A picture can tell a thousand words.
So, thank the Lord for creative commons.
It’s a place to go when there’s no photography budget and you need an image in a hurry.
Creative commons licences allow for images to be re-used so long as certain conditions are met.
One of the best places to look for them is Flickr.
Here’s what you do looking for a picture:
1. Go to Flickr.com.
2. Let’s say we’re looking for a picture of a computer. Search everyone’s uploads for the terms ‘creative commons + computer.’
3. You’ll have a stack of thumbnails to look through.
4. Make a selection. Click on the image you want. This is what it will look like:
5. Double check the creative commons licence. That’s on the right hand side of the image. Half way down.
6. Click actions. That’s just above the image.
7. Choose a size. Download it.
8. Use the picture creatively.
9. If you can’t find it using the general search have a look at opting for searching for The Commons…
10. Now sit back and have a slice of cake.
Creative commons credits:
Like lighthouse keepers, you’re glad they’re there but nothing too much to get excited about.
Actually, that’s not totally the case at all. If you’ve children, you must take a look at their website for their family orientated programme.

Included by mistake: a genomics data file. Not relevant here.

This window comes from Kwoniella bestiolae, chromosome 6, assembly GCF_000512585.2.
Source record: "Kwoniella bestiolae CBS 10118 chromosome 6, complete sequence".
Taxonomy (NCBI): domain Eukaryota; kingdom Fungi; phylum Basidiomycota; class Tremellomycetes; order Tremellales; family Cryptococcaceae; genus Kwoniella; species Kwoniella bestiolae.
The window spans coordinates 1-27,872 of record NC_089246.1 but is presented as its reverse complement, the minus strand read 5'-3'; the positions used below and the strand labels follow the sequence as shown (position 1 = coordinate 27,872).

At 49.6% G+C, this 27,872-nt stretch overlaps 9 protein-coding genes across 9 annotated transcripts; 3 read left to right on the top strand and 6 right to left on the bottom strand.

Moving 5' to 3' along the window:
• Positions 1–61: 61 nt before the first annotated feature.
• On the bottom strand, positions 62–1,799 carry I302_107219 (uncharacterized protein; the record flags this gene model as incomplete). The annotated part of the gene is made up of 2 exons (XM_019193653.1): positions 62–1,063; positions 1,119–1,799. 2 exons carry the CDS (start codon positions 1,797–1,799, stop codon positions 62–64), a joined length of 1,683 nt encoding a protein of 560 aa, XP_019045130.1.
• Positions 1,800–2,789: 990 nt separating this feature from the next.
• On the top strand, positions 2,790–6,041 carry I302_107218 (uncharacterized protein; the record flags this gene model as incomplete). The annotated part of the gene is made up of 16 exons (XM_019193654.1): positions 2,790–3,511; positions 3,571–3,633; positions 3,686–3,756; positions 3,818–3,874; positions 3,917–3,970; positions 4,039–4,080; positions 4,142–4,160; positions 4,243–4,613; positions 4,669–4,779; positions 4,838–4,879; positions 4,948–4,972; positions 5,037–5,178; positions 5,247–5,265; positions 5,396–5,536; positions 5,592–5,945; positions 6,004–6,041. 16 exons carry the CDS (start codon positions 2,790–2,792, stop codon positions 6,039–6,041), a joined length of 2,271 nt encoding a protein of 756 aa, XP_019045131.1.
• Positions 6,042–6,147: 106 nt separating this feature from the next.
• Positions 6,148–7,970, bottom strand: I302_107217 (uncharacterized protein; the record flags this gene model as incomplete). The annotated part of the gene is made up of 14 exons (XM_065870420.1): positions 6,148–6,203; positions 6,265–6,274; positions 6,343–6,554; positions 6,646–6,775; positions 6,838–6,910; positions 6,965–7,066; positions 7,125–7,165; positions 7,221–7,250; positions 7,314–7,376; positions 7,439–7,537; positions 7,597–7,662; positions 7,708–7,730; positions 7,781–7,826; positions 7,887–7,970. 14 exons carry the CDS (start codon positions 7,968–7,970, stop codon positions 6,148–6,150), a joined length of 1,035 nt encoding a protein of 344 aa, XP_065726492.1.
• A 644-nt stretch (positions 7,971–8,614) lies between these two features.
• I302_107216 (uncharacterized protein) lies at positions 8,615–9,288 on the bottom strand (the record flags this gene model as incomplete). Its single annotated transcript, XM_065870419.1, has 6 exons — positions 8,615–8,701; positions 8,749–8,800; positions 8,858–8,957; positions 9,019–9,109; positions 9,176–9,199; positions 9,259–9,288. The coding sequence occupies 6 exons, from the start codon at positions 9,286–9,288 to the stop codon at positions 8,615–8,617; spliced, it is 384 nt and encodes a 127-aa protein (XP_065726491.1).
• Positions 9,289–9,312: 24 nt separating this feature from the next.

Romans at Wroxeter in Shropshire I can vouch for. Select a venue and then take a look in the bottom right hand corner . There you’ll see a really great use of Flickr.
By posting into an English Heritage group you agree that you don’t mind if the image is linked to via the organisations’ website. That’s a brilliant idea. They’re also upfront about it too.
Can this idea be used in local government? No question. Does it cost money? Not a penny. But what it does do is this:
- It provide an extra resource for people looking to browse for a place to visit.
- It creates a presence on a popular social networking site.
- It builds links with the community who can really feel as though they own a small slice of the website.
At a time when budgets are tight and very painful cuts have been made at English Heritage, this is good work by the history geeks.